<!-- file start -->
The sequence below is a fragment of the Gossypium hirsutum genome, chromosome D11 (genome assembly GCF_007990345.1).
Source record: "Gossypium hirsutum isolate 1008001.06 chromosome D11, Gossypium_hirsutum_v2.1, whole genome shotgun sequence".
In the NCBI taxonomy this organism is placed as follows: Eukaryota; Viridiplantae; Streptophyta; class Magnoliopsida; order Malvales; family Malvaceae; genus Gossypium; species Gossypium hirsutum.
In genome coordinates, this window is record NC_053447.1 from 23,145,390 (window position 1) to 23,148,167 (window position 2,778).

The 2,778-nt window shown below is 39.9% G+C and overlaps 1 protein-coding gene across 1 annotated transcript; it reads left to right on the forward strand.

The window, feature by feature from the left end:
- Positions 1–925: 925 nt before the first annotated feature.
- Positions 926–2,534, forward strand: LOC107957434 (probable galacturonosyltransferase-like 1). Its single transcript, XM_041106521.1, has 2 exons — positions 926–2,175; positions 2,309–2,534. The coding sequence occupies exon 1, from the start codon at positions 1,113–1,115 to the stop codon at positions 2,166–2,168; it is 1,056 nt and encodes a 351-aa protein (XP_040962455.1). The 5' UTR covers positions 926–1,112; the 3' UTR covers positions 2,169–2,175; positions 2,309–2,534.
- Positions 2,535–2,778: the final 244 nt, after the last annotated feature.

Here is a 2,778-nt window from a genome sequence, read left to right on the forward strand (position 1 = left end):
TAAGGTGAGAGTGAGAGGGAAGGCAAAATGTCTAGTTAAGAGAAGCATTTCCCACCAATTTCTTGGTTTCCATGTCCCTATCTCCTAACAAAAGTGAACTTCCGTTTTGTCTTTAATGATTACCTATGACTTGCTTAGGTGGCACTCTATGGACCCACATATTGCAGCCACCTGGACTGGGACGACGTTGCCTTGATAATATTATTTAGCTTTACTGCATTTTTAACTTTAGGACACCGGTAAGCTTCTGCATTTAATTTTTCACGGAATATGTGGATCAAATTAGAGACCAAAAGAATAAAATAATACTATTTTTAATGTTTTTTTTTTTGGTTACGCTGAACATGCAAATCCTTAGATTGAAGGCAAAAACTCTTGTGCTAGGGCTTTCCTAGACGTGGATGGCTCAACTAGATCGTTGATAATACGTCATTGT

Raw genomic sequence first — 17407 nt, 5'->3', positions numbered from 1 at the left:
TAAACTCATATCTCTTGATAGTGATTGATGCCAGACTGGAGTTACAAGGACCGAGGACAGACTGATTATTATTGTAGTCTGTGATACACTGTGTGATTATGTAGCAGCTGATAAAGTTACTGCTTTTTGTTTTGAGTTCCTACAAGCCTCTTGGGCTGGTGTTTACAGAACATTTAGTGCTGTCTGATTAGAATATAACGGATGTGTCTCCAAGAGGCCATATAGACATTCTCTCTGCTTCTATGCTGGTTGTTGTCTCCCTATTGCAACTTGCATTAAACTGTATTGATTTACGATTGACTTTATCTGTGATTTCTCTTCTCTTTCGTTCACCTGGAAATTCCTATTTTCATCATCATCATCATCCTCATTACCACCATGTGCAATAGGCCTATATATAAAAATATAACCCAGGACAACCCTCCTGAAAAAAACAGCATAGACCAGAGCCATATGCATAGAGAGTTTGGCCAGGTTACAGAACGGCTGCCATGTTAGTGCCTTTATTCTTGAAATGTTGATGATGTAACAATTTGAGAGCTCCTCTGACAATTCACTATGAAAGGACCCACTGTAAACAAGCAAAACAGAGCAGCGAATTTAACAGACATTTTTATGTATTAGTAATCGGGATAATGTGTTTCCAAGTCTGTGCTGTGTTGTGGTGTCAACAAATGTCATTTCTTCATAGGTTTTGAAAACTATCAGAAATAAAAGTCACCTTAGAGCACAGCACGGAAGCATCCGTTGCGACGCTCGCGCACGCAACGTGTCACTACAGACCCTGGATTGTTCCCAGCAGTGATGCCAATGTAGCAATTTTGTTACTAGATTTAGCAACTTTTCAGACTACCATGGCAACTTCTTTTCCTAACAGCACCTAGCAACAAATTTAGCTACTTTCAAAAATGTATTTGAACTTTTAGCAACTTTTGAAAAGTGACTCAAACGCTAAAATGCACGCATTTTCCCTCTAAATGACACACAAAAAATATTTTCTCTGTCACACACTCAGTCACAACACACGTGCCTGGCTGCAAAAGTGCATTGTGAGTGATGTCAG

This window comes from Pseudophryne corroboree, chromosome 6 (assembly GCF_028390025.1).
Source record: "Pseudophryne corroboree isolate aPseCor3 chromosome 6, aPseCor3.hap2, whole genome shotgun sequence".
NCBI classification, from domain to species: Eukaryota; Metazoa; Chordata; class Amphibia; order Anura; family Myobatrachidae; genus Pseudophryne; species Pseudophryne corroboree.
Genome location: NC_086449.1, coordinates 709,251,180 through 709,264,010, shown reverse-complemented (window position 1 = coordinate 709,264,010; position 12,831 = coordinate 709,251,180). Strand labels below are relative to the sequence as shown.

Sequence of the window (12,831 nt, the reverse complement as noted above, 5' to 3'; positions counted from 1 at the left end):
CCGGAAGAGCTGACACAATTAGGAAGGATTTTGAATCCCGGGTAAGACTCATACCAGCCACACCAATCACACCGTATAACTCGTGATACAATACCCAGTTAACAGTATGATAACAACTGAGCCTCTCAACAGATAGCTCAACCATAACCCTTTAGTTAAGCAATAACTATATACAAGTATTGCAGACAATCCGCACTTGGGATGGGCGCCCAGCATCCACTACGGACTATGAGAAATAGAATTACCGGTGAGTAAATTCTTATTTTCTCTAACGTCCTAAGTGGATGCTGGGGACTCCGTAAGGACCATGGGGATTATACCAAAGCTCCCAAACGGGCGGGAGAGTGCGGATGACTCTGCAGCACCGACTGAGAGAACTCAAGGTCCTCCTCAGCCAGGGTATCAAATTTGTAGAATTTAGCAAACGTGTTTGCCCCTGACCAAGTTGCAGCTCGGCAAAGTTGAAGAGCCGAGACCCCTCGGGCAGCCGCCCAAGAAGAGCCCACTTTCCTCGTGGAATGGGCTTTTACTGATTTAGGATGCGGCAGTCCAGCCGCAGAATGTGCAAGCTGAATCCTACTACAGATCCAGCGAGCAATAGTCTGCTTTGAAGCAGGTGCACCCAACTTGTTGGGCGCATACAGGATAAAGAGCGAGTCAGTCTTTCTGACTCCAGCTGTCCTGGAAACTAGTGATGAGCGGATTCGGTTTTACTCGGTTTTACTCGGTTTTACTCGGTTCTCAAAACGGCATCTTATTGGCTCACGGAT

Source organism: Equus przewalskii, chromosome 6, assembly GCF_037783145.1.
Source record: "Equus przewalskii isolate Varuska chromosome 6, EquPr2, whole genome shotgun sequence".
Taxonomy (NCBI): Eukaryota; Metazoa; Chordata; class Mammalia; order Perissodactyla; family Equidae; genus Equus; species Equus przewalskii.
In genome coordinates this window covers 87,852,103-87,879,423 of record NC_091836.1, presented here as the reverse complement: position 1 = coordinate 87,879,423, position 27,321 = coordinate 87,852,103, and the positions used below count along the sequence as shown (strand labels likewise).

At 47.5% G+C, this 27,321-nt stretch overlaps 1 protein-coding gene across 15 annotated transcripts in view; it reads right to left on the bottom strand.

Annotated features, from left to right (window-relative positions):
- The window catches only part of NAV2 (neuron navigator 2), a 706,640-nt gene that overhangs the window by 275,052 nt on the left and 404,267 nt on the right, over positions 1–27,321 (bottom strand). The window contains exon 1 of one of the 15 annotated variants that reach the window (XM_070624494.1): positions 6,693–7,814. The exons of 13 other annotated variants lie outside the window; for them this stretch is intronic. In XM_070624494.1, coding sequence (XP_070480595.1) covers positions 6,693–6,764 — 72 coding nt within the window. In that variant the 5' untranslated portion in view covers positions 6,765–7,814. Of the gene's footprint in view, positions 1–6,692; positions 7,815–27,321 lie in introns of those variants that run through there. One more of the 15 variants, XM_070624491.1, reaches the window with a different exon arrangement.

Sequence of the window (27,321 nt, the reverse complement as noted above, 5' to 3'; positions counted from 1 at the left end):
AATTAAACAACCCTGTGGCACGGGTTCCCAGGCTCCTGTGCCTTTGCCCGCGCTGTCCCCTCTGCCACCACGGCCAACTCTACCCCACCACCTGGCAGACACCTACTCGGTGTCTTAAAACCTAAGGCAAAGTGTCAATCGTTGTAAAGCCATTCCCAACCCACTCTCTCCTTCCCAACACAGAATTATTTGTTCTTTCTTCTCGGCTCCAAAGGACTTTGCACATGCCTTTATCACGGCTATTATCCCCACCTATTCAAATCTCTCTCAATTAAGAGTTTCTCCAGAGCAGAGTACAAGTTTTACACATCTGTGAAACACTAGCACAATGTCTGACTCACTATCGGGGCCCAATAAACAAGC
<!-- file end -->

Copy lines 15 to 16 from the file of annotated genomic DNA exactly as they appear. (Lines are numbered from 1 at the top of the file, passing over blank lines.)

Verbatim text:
Source record: "Pseudophryne corroboree isolate aPseCor3 chromosome 6, aPseCor3.hap2, whole genome shotgun sequence".
NCBI classification, from domain to species: Eukaryota; Metazoa; Chordata; class Amphibia; order Anura; family Myobatrachidae; genus Pseudophryne; species Pseudophryne corroboree.